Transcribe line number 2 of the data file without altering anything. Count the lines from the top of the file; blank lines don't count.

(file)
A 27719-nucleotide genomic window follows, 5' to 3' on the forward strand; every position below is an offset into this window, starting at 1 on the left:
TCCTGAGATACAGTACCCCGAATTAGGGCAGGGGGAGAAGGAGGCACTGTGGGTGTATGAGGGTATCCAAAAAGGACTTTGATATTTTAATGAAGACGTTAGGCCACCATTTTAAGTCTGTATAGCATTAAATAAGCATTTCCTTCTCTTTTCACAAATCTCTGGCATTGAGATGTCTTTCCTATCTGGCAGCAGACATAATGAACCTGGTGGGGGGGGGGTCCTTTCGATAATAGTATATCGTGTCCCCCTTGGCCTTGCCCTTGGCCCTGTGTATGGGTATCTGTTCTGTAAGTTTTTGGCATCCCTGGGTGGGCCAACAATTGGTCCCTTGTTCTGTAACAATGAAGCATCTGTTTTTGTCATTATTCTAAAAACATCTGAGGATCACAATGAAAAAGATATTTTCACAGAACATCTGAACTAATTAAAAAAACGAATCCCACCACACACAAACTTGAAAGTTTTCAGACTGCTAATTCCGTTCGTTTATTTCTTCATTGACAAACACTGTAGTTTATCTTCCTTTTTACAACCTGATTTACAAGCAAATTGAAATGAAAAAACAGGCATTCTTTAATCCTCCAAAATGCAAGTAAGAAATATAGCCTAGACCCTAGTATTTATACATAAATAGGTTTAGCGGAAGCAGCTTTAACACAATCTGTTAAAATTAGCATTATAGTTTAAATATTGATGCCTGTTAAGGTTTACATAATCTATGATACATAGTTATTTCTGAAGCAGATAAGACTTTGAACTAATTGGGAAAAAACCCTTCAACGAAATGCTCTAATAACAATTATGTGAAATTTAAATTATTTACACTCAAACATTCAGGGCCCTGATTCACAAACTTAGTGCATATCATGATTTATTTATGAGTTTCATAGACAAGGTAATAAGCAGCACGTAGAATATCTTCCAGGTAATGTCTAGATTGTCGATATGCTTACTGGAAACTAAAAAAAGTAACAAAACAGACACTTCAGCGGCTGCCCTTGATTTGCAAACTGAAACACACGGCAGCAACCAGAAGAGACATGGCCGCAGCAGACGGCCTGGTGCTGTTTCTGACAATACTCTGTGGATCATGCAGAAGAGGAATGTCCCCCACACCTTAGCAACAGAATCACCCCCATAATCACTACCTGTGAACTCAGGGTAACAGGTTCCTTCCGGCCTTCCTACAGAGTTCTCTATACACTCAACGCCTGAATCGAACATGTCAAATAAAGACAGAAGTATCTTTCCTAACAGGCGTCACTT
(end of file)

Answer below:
TCCTGAGATACAGTACCCCGAATTAGGGCAGGGGGAGAAGGAGGCACTGTGGGTGTATGAGGGTATCCAAAAAGGACTTTGATATTTTAATGAAGACGTTAGGCCACCATTTTAAGTCTGTATAGCATTAAATAAGCATTTCCTTCTCTTTTCACAAATCTCTGGCATTGAGATGTCTTTCCTATCTGGCAGCAGACATAATGAACCTGGTGGGGGGGGGGTCCTTTCGATAATAGTATATCGTGTCCCCCTTGGCCTTGCCCTTGGCCCTGTGTATGGGTATCTGTTCTGTAAGTTTTTGGCATCCCTGGGTGGGCCAACAATTGGTCCCTTGTTCTGTAACAATGAAGCATCTGTTTTTGTCATTATTCTAAAAACATCTGAGGATCACAATGAAAAAGATATTTTCACAGAACATCTGAACTAATTAAAAAAACGAATCCCACCACACACAAACTTGAAAGTTTTCAGACTGCTAATTCCGTTCGTTTATTTCTTCATTGACAAACACTGTAGTTTATCTTCCTTTTTACAACCTGATTTACAAGCAAATTGAAATGAAAAAACAGGCATTCTTTAATCCTCCAAAATGCAAGTAAGAAATATAGCCTAGACCCTAGTATTTATACATAAATAGGTTTAGCGGAAGCAGCTTTAACACAATCTGTTAAAATTAGCATTATAGTTTAAATATTGATGCCTGTTAAGGTTTACATAATCTATGATACATAGTTATTTCTGAAGCAGATAAGACTTTGAACTAATTGGGAAAAAACCCTTCAACGAAATGCTCTAATAACAATTATGTGAAATTTAAATTATTTACACTCAAACATTCAGGGCCCTGATTCACAAACTTAGTGCATATCATGATTTATTTATGAGTTTCATAGACAAGGTAATAAGCAGCACGTAGAATATCTTCCAGGTAATGTCTAGATTGTCGATATGCTTACTGGAAACTAAAAAAAGTAACAAAACAGACACTTCAGCGGCTGCCCTTGATTTGCAAACTGAAACACACGGCAGCAACCAGAAGAGACATGGCCGCAGCAGACGGCCTGGTGCTGTTTCTGACAATACTCTGTGGATCATGCAGAAGAGGAATGTCCCCCACACCTTAGCAACAGAATCACCCCCATAATCACTACCTGTGAACTCAGGGTAACAGGTTCCTTCCGGCCTTCCTACAGAGTTCTCTATACACTCAACGCCTGAATCGAACATGTCAAATAAAGACAGAAGTATCTTTCCTAACAGGCGTCACTT